We’re lucky in Sutherland Shire: Compared to many places in the rest of the world, areas like Miranda and Cronulla are safe. But as anyone who watches or reads any news knows, that doesn’t mean we don’t have to worry about personal safety.
That brings us to martial arts and Brazilian Jiu Jitsu (BJJ). Some people do BJJ to win as many gold medals as they can, but more members of Gracie Miranda got their start in martial arts out of wanting to feel safer, not their desire chase glory.
For those who don’t know, Brazilian Jiu Jitsu is a modified version of Judo. As such, it’s a grappling martial art, more similar to olympic wrestling than it is to striking arts like Kung Fu or Taekwondo. It’s impossible to say definitively which martial art is best for self defence, since that’s a very debatable topic. but if I did say Brazilian Jiu Jitsu is the best martial art for self defence, let’s just say I wouldn’t be the first one (disclaimer: some bad language in these clips).
Self defence is a skill, and like every other skill it requires effort and dedication to achieve. Unfortunately, signing up to Brazilian Jiu Jitsu today won’t make you indestructible tomorrow. So how long does it take?
Training on the mats
Brazilian Jiu Jitsu is a tough martial art. Where it’s possible to get a black belt in Karate or Taekwondo in less than five years, those who are dedicated enough to reach black belt status in BJJ usually take between 10 and 15 years to do so. Thankfully, the self defence benefits kick in long before then!
Most previously untrained practitioners are likely to see results – meaning technique will start to become reflexive – after a few months. That’s where it begins, and from there the improvements never really stop. How long it’ll take to achieve that improvement, however, is complicated.
Like everything in Brazilian Jiu Jitsu, or any martial art training, there are variables. Age, strength, height, weight, mobility and previous athletic training will all play parts in how quickly a person adapts to BJJ.
Then there are also different scenarios to account for. If you’re a 55 kilogram female who’s been training for a year, you’ll find it easy to fend off a similarly sized woman grabbing your arm or purse. If the aggressor is a 180-centimetre tall, 90 kilogram male, you may need some extra Brazilian Jiu Jitsu time under your belt.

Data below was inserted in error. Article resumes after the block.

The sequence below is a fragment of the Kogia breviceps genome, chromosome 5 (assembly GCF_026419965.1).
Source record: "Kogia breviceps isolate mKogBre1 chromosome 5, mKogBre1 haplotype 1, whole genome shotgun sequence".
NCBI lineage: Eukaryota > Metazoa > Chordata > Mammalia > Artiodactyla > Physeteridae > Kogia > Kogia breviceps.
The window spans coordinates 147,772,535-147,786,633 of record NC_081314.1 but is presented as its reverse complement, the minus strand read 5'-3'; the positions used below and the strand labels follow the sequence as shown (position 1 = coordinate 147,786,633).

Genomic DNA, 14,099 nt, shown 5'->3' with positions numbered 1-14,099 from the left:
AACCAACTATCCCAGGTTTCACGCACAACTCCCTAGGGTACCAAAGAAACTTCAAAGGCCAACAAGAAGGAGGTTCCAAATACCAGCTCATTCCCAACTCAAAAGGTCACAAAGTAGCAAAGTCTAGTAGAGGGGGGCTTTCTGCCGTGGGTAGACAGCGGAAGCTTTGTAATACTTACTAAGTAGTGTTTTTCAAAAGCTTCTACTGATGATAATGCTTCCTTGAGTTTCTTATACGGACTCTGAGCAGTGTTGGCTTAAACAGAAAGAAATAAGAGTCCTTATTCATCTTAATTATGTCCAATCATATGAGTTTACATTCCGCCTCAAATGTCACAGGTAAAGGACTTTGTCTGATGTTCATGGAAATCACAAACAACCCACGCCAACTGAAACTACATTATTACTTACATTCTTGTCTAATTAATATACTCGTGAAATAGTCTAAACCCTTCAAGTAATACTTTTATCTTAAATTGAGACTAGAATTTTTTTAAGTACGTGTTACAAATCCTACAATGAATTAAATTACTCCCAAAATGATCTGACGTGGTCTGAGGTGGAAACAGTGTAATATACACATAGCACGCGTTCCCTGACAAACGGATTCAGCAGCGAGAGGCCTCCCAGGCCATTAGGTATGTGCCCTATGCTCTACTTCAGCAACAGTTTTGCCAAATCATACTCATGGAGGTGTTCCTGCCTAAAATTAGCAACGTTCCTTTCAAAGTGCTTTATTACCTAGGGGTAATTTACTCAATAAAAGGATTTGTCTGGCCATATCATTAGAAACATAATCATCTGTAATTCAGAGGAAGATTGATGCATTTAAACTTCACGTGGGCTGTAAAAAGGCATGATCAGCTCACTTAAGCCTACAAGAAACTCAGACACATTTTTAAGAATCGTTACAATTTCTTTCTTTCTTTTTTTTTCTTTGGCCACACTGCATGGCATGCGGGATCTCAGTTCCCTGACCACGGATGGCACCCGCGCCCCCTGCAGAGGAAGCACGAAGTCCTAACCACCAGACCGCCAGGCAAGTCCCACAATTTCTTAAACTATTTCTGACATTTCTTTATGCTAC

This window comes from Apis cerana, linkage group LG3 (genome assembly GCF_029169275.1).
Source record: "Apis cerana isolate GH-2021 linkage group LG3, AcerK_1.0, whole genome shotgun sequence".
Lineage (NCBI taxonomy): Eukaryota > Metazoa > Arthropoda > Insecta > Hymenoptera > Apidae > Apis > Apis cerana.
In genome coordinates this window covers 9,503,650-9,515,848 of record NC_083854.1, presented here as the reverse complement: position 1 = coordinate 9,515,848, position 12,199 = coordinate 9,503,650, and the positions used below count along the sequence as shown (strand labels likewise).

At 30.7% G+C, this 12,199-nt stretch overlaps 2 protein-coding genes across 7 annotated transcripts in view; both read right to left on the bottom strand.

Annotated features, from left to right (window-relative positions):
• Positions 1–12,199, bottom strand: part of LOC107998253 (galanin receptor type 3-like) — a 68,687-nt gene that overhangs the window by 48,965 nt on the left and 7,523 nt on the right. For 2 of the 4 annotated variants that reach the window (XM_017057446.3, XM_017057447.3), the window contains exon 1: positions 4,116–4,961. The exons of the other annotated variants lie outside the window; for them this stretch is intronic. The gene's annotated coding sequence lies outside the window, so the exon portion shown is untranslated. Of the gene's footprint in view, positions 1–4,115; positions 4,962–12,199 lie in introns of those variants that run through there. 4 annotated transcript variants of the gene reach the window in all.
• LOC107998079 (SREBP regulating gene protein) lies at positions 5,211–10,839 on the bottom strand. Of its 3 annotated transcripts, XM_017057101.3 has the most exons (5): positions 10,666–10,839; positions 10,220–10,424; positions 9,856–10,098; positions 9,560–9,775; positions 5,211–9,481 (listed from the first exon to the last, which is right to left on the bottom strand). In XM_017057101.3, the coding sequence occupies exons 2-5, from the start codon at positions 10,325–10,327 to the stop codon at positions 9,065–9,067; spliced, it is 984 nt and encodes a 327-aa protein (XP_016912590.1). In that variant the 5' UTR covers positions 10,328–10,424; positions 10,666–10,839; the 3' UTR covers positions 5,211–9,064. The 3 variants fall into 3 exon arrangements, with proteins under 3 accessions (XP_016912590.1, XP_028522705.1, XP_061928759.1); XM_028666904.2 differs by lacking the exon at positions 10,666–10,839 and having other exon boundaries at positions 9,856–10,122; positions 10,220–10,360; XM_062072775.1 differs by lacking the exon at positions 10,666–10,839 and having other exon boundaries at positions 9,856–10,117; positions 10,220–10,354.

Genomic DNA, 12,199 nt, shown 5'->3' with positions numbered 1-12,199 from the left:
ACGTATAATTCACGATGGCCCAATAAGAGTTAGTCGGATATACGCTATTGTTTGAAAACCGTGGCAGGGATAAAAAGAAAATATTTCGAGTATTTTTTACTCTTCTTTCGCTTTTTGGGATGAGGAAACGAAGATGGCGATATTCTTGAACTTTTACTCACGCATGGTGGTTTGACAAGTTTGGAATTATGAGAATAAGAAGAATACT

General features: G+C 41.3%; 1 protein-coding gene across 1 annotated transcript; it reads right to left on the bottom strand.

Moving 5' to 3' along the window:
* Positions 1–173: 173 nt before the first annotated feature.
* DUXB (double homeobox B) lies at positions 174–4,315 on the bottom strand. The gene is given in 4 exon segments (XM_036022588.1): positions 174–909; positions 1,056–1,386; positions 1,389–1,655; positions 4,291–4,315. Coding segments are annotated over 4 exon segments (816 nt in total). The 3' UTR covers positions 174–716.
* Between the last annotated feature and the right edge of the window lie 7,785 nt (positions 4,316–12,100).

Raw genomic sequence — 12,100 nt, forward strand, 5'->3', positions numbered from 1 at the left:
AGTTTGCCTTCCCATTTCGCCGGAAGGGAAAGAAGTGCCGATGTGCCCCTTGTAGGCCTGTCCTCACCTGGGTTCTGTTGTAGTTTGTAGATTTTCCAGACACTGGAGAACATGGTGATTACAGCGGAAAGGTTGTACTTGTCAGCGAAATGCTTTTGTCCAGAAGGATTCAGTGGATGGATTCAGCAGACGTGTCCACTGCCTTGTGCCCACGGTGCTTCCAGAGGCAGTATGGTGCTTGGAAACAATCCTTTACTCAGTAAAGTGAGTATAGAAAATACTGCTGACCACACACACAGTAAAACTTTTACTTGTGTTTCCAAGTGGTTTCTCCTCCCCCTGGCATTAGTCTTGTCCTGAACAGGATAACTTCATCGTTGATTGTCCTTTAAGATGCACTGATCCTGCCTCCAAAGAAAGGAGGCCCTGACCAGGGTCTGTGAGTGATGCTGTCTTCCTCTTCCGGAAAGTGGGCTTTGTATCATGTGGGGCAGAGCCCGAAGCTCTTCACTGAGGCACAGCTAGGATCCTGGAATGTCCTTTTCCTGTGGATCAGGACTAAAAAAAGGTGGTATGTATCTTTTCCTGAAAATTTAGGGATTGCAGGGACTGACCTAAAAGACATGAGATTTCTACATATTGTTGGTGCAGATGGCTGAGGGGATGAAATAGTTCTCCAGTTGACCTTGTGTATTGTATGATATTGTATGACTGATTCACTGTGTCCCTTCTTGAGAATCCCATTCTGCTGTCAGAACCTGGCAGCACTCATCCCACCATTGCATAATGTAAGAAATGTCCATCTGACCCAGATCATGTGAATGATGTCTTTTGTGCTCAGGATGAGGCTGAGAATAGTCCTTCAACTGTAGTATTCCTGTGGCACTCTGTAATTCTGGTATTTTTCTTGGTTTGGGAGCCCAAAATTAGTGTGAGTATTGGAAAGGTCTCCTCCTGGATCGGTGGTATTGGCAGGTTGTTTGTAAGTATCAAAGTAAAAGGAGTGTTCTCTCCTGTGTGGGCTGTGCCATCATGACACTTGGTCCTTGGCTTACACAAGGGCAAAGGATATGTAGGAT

The flip side to that, though, is that anyone can learn to defend themselves if they’re willing to put the time in. By the time a practitioner reaches purple belt (usually 4-6 years), it’s highly likely they’ll be able to overcome vast strength and size differences if they’re attacked by an untrained opponent. Any 100 kilogram white belt who spars with an advanced opponent purple belt will learn this.
Brazilian Jiu Jitsu self defence is extensive, too. At Gracie Miranda, you’ll learn to defend from the front and the back, from strikes or aggressive grabbing, to defend from close quarters and to keep distance,and, crucially, what to do when your attacker has a weapon.
Jiu Jitsu forever
Any martial art that claims to turn you invincible after 30 days is not one you should trust. All martial arts have self defence benefits, and none of those benefits come overnight. As is the saying though, nothing worth having comes easy.
One of the most important benefits of Brazilian Jiu Jitsu is that it’s not dependant on athleticism – you don’t need to be the biggest, baddest person in all of the Sutherland Shire to defend yourself. The basic premise of BJJ is that technique and timing are more important than strength and power. This doesn’t mean that strength and power aren’t factors, but it does mean that you can learn how to overcome them.
In other words, once you learn proper self defence technique, you’ll keep it for a lifetime (if you continue to hone it, that is). One negative of striking martial arts is that they often require athleticism of some kind: In kickboxing, for instance, it’s hugely important to be either stronger, faster or better conditioned than your opponent.
In BJJ, all of those factors can be neutralised if your technique is sharp enough. Athleticism fades with age, but technique doesn’t.
That’s no lie: Helio Gracie, who cofounded Brazilian Jiu Jitsu, famously trained until he was 95.
If you’re not sold on Brazilian Jiu Jitsu, click here to sign up for a free class at Gracie Miranda.
Daniel Van Boom